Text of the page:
The oldest Christian monastery in Iraq, a place of worship for 1,400 years – used even by U.S. troops – has been reduced to rubble by Da’esh (ISIS).
The destruction was confirmed by satellite photos obtained by the Associated Press from the imagery firm DigitalGlobe, and compared with earlier images from the same site, AP wrote Wednesday in an exclusive report.
Built in 590, St. Elijah’s Monastery – called “Dair Mar Elia” in Syriac – stood on a hill above the city of Mosul, Iraq: a 27,000-square-foot stone and mortar fortress with a roof that was partly missing.
It was a place where in 1743 some 150 Christian monks stood firm and gave their lives, rather than bend to the will of Persian leader Tahmaz Nadir Shah who demanded their forcible conversion to Islam.
The building was huge, with 26 rooms, a chapel and a sanctuary.
But no more.
Catholic World Report quoted a post from June 12, 2014 that Christians were being driven out completely from Mosul by the Islamist hordes. The city had just been taken over by ISIS.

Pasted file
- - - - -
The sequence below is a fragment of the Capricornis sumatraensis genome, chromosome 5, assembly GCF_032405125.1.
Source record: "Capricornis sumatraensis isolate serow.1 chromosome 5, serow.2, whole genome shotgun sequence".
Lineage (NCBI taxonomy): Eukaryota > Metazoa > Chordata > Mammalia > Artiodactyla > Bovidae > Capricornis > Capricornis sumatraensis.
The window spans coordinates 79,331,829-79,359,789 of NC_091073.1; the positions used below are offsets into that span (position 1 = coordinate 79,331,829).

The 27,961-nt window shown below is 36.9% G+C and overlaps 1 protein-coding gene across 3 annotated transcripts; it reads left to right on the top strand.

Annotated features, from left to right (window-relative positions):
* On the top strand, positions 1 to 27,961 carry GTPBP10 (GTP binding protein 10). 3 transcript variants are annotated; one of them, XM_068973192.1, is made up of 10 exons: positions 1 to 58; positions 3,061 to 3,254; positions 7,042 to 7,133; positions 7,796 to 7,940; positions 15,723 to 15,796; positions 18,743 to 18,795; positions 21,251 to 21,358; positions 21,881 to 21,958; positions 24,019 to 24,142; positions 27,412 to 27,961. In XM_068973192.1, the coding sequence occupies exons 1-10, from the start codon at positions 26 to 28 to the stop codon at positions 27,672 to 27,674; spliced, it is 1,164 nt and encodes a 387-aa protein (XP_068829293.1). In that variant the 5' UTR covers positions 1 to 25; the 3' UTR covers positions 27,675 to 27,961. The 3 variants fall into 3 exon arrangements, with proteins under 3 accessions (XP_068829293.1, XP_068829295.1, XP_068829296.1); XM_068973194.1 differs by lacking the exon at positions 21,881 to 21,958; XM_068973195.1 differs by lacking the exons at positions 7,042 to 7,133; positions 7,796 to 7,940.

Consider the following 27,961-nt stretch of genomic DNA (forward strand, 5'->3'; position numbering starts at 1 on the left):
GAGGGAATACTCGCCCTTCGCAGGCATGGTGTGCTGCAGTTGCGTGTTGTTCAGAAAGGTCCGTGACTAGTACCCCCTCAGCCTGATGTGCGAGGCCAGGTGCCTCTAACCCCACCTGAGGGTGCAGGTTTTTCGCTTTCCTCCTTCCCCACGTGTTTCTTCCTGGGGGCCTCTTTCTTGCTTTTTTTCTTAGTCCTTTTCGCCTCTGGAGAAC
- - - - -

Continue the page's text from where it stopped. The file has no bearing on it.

For the first time in 1,600 years, no Mass was celebrated in Mosul on Sunday June 15, 2014.
“The Catholic Archbishop of the city, Amil Shamaaoun Nona, corroborated this while speaking with the worldwide Catholic relief service, Aid to the Church in Need. ‘All the faithful have left the city. Who knows whether they will ever be able to return,’ Abp. Nona said.”
In 2003, there were still 35,000 Christians living in Mosul, according to that report. By 2014, there were only 3,000.
“The city of Mosul, with its population of three million, was already mentioned in the Bible as Nineveh, and for thousands of years it has been a place of Christian civilization,” the publication lamented.
U.S. Army chaplain Jeffrey Whorton, a Roman Catholic priest, also celebrated Mass on the monastery’s altar while deployed in Iraq.
Da’esh destroys any and all edifices the group considers to be related to idolatry, in its twisted interpretation of Islam.
More than 100 such sites have been leveled so far, among them the remains of the ancient city of Palmyra, in Syria. Monuments in the cities of Nineveh and Hatra are also ruined. Countless other treasures have been crushed – or stolen and sold to finance Da’esh terrorist attacks.Hana Levi Julian